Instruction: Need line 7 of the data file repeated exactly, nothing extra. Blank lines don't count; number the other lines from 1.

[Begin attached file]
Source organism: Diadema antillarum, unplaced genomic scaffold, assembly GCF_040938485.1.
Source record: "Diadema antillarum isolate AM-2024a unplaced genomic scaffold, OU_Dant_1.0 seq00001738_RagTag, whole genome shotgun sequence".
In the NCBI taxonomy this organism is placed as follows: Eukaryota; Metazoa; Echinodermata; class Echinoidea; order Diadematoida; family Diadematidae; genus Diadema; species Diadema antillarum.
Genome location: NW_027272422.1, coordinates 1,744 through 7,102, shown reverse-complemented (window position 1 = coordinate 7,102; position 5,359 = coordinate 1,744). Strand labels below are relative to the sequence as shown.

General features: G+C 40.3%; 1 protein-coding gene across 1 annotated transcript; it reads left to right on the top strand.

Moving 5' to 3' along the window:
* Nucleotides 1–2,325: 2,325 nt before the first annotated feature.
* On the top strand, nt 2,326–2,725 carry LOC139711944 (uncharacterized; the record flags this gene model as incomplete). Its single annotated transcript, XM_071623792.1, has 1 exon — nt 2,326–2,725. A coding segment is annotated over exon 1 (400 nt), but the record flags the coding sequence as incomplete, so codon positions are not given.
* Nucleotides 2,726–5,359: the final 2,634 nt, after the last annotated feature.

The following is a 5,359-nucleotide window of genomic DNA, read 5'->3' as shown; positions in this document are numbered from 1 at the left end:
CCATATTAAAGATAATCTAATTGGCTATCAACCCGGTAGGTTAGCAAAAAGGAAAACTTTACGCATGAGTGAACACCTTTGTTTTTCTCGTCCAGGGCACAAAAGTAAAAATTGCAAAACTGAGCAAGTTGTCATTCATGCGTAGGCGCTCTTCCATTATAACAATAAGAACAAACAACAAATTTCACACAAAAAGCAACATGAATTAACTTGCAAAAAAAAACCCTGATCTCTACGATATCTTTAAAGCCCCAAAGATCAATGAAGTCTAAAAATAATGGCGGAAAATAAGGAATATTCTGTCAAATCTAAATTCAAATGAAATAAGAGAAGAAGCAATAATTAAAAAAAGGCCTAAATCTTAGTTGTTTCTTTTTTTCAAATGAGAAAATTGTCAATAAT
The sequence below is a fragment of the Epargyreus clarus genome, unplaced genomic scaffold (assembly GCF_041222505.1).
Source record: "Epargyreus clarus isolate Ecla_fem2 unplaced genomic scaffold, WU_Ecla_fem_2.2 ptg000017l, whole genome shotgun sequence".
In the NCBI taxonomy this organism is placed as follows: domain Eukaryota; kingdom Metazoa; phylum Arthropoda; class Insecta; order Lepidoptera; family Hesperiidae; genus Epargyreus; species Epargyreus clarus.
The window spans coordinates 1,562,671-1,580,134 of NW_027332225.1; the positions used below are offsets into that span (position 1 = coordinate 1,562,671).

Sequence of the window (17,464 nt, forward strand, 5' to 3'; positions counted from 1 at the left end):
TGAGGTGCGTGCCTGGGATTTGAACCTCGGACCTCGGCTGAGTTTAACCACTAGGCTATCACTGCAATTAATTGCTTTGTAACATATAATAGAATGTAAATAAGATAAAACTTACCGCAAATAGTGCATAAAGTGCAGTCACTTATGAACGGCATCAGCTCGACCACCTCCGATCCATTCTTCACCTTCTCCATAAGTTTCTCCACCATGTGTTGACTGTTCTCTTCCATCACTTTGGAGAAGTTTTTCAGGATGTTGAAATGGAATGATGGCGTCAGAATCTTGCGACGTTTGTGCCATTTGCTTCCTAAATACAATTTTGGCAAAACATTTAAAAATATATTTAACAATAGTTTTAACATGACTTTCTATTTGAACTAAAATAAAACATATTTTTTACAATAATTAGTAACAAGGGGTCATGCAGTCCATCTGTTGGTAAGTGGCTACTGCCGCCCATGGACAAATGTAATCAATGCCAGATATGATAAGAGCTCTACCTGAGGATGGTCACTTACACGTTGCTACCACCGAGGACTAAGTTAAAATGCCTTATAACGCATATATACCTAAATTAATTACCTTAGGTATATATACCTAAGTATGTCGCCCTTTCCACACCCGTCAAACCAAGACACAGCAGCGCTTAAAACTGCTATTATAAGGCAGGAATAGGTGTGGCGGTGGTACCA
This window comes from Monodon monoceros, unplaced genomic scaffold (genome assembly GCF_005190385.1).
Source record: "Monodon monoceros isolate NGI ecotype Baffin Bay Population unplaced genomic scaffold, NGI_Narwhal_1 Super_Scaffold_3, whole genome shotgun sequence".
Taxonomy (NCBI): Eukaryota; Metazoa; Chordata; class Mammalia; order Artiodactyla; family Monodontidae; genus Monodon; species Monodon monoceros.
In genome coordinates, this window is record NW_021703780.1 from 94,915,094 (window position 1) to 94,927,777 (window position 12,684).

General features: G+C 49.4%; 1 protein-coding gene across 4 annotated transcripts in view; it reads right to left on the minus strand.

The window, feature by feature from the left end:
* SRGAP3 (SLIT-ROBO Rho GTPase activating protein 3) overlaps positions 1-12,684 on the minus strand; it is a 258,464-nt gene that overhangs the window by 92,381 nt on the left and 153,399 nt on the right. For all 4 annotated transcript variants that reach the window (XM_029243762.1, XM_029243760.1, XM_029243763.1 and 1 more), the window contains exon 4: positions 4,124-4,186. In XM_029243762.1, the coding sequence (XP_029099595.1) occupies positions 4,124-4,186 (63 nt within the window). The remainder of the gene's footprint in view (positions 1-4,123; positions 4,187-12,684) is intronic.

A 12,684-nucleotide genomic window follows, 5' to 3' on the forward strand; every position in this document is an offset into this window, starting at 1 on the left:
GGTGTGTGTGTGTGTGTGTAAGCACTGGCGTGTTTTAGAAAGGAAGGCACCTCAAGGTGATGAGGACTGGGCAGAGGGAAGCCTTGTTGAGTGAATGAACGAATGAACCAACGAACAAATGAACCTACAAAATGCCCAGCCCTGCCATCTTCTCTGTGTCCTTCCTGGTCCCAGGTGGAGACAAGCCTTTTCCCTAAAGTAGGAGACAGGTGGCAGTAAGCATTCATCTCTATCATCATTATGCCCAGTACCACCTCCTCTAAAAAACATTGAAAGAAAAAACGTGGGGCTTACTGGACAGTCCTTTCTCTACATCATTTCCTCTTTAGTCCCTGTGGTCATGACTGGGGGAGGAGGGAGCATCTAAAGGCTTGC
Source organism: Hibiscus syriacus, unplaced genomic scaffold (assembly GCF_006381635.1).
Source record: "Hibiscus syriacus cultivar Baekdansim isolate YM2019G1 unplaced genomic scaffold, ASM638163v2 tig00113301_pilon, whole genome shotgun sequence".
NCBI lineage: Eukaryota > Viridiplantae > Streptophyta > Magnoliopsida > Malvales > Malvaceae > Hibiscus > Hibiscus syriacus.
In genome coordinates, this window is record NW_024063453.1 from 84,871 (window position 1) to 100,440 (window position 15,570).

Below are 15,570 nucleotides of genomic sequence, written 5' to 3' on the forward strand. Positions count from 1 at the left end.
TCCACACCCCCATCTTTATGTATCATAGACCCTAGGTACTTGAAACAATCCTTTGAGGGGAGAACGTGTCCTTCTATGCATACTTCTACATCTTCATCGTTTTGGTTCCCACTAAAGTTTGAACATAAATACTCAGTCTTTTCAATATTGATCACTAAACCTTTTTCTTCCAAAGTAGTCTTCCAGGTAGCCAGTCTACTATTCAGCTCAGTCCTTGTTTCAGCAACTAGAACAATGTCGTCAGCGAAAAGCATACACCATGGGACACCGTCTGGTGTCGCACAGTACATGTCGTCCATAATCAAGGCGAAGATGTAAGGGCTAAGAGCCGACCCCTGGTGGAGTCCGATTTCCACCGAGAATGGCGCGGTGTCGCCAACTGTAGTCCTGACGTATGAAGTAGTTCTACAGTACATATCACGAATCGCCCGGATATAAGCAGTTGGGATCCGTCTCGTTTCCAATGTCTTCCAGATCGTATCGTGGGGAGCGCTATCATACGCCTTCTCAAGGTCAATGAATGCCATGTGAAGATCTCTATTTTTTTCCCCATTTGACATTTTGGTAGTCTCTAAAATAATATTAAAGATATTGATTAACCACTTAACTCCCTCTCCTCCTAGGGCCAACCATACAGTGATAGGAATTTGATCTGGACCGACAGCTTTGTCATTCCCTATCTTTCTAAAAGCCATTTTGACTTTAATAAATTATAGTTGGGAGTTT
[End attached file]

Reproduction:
* Nucleotides 1–2,325: 2,325 nt before the first annotated feature.